The Purpose of Disguise in Twelfth Night Essay

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Theme of Disguise in Twelfth Night

The notion of disguise is very important theme within Twelfth Night. From my point of view I feel that the crux of the play is primarily based on this concept. Indeed "there's something in it that is deceivable" summarizes this point precisely. Disguise runs like a thread through the play from start to end and holds it all together just as tightly as thread would fabric. Yet, paradoxically as the plot progresses there are many problems, deceptions and illusions, which provide a comment on human behavior and creating the needed escape of comedy.

The place of women within the theatre is well known, that being that they had no place within the stage. Women's parts were played by young men in …show more content…

As well as this she acquires the skill to bide her time, until the time was right, lest she reveal her true self or intentions. However, there is also the use of emotional disguise as well as the physical: Olivia thinks she really wants to cut herself off from the world and Viola pretends she wants Orsino to marry someone else.

Also, perhaps Viola is in disguise herself. She can see through other people's disguises or flaws, that not even they are able to spot. Some characters are deceived about their true nature. An example of this is that Orsino sees himself becoming "one self same king" of Olivia's "sweet perfections", fulfilling her sexual desire, thought and feeling "liver, brain and heart". He naively believes that he is in love with Olivia when he has never really conversed with her.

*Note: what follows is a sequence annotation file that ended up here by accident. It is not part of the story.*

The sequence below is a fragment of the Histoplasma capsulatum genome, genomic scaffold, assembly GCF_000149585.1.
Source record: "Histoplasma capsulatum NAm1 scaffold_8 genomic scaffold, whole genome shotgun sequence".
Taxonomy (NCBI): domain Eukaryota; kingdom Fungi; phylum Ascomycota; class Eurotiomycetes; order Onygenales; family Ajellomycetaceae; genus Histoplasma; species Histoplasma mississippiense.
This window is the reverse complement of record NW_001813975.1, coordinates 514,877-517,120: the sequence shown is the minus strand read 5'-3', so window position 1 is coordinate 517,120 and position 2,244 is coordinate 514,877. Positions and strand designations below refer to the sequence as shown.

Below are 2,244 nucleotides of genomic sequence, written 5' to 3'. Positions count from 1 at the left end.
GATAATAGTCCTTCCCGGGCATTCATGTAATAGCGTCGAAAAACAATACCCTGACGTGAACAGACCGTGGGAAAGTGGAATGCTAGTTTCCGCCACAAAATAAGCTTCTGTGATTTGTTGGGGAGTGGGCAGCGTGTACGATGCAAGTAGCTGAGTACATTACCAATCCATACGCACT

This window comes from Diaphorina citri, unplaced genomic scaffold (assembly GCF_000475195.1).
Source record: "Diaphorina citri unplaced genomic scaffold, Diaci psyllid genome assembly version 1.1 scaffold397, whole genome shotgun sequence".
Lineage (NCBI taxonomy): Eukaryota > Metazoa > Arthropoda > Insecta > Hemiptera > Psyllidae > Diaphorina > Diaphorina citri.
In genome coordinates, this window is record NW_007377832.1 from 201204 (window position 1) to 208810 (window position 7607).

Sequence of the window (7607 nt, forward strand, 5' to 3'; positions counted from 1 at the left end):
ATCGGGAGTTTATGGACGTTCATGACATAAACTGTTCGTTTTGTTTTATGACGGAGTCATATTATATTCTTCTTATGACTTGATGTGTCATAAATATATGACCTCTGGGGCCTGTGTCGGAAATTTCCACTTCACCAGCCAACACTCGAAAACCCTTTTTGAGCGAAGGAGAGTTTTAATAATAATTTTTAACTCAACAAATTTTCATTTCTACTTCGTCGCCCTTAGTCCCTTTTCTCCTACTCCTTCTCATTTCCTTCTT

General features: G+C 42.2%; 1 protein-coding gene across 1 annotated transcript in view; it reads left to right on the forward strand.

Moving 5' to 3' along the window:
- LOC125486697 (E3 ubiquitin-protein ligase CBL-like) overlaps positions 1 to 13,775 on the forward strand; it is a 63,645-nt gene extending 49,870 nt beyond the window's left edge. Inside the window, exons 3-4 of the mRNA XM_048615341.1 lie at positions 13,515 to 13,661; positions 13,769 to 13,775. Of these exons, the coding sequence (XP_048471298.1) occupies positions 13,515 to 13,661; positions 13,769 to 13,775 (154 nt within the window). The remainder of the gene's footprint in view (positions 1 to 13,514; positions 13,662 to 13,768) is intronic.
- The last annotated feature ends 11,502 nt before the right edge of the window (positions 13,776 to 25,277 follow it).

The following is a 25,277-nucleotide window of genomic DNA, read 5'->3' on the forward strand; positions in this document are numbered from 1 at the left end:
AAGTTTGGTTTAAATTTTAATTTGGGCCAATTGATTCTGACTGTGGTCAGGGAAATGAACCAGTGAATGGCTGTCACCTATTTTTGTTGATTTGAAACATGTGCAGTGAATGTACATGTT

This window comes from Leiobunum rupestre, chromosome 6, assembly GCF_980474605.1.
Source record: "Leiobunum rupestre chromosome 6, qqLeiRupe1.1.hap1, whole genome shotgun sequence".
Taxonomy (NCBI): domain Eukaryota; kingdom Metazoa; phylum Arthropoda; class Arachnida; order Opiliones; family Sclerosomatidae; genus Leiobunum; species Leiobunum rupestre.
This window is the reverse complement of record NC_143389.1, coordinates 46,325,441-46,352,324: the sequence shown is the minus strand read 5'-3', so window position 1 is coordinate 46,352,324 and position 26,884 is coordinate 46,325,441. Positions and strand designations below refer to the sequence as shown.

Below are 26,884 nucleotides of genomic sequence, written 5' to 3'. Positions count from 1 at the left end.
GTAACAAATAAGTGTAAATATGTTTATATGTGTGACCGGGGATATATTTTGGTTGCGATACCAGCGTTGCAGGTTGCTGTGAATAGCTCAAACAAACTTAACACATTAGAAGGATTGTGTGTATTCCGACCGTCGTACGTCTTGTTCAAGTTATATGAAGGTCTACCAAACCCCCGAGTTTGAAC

Another example is the way in which Olivia adopts the pretence of mourning and the puritanical Malvolio is tricked into the role of Olivia's suitor and becomes a smiling courtier.

There are many examples of disguise and Viola / Cesarios disguise alone enables her to work for Orsino as a messenger, it causes Olivia to fall in love with her and it causes both of them to disguise their feelings from each other. From "I prithee tell me what thou think'st of me" to "Would it be better, madam, than I am?" Viola and Olivia spin in a web of doubt about disguised identity and emotions.

The disguise also prevents

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